A Snapshot of Women’s Health

By Steve Barrett
Monday, May 1, 2017

A vast range of personal and sociocultural factors affect women’s well-being, making women’s health a field that is in a constant state of change.

Perception Vs. Reality

Heart disease is responsible for close to 300,000 deaths annually among American women, compared with an estimated 41,000 deaths from breast cancer. However, that disparity has not fully permeated the public consciousness.

University of Missouri researchers surveyed 600 women 35 to 49 years of age about their understanding of heart disease and breast cancer risks. They found that women who are minorities and those with lower levels of education in particular tend to believe heart disease causes fewer deaths among women than breast cancer.

While praising the value of high-profile breast cancer awareness campaigns, researchers say the success of those efforts may unintentionally help create an unbalanced perception of women’s health risks. They note that exercise and nutritious diets promote both breast and heart health, and they recommend unified awareness campaigns regarding the diseases.

According to the CDC ...

  • 13% of women 18 or older are in fair or poor health.
  • 13.6% of women 18 or older smoke cigarettes.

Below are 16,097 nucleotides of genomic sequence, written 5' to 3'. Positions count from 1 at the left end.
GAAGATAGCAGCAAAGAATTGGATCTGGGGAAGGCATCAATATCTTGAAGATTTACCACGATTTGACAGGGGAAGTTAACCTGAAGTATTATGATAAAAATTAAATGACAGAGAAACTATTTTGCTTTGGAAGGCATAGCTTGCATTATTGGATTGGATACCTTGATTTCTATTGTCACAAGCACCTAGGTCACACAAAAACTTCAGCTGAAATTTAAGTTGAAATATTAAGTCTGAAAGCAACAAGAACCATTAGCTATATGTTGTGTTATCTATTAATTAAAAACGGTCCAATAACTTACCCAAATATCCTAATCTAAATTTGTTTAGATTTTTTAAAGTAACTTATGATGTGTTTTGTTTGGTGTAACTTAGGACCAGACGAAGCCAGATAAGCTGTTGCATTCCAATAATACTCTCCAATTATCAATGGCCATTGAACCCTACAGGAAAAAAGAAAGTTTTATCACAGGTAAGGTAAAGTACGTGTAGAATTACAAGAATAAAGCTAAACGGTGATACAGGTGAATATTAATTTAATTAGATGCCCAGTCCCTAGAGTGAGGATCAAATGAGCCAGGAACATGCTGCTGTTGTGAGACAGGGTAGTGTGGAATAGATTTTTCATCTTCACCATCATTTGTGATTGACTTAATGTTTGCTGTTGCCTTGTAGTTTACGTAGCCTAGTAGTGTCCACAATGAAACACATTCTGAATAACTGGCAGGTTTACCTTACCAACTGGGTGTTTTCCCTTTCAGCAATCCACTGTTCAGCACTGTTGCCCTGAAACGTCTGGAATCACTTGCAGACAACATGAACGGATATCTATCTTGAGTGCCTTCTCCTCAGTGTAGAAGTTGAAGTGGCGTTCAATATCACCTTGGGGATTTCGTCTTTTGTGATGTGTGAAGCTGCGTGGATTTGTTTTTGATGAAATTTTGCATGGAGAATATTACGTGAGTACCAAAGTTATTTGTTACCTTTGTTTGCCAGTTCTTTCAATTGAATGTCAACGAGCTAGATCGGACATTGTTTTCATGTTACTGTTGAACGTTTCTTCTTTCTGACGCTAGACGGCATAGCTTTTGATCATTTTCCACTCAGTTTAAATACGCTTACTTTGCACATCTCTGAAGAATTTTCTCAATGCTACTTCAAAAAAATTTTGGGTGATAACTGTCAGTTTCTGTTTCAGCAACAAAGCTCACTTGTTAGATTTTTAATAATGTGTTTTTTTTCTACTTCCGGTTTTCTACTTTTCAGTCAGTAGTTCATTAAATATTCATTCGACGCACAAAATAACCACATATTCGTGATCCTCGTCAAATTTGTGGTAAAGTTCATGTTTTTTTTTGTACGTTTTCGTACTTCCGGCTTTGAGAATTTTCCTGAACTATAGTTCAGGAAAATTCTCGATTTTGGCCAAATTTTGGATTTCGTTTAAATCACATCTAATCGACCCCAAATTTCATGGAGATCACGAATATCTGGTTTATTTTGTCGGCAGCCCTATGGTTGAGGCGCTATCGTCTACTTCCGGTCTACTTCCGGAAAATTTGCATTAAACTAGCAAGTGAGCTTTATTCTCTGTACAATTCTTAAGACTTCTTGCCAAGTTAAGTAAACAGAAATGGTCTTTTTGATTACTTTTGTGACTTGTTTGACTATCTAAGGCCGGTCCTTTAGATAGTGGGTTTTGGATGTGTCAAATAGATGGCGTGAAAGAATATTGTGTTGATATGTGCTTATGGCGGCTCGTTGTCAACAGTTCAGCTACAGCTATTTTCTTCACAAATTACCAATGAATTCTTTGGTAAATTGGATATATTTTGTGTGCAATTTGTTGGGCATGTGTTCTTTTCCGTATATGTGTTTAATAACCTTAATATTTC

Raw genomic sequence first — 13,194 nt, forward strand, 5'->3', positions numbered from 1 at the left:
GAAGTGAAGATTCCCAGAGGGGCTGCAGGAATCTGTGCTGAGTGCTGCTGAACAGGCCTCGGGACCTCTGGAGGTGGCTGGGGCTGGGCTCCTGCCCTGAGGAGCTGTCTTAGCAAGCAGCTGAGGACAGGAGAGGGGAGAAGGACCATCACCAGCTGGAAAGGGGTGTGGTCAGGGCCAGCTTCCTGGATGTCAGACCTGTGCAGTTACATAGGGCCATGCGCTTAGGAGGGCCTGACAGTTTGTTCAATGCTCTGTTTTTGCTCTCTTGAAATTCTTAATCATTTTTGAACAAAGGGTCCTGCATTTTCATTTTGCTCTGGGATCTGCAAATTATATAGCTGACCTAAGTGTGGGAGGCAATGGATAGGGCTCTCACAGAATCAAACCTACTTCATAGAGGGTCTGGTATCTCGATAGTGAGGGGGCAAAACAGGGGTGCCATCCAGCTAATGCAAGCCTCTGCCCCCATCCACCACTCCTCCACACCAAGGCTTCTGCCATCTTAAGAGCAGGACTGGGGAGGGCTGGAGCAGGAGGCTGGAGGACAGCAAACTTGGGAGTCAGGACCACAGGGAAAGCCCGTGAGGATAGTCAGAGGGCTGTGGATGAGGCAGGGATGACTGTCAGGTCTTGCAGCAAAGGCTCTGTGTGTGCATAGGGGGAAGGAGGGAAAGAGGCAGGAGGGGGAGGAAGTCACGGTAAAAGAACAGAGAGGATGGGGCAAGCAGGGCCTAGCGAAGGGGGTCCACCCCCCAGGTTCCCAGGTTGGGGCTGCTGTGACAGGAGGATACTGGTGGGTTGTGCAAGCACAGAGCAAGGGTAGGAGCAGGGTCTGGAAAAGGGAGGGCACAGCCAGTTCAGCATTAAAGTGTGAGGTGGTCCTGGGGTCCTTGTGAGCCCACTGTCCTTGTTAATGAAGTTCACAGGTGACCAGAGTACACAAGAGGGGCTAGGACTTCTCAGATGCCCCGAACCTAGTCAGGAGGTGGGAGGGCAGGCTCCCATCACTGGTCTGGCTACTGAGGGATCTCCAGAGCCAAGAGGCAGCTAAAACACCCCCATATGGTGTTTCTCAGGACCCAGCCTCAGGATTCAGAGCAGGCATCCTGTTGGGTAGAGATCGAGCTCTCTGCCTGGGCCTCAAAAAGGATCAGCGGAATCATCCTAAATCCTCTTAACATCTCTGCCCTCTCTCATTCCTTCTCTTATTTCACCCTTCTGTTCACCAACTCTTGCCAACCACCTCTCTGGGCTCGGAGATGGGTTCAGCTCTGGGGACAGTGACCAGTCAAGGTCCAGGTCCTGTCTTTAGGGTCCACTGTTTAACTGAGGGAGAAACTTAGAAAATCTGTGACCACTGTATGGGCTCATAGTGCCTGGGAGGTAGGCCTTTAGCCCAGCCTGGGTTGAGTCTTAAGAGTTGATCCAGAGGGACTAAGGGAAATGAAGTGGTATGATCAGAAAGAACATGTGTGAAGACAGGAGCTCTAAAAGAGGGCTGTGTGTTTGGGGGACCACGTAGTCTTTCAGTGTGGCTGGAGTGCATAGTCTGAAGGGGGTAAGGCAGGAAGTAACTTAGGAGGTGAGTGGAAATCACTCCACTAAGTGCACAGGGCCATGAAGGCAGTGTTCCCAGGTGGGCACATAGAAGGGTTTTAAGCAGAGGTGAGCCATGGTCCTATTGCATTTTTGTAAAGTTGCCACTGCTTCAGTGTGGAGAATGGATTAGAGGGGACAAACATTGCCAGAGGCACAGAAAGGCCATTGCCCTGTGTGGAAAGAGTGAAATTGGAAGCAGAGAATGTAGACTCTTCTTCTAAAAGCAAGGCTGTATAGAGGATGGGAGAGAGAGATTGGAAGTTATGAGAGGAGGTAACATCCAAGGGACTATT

• 33.4% of women 20 or older have hypertension.

Surviving — Together

Isolation and loneliness are increasingly recognized as risk factors for early death. Research in the journal Cancer has found breast cancer patients face a significantly greater chance of death or recurrence if they lack social connections.

60%Increased chance of death among breast cancer patients who are isolated

40%Increased chance of recurrence among breast cancer patients who are isolated

A Tragic Rise

The rate of suicide among American women rose 45% from 1999 to 2014 — almost triple the increase among men during the same period. However, U.S. women still commit suicide at less than one-third the rate of men.

An Epidemic — and a Stigma

40% — Approximate incidence of obesity among U.S. women. Nearly half of the women who responded to one survey had delayed or canceled a medical appointment in order to lose weight first.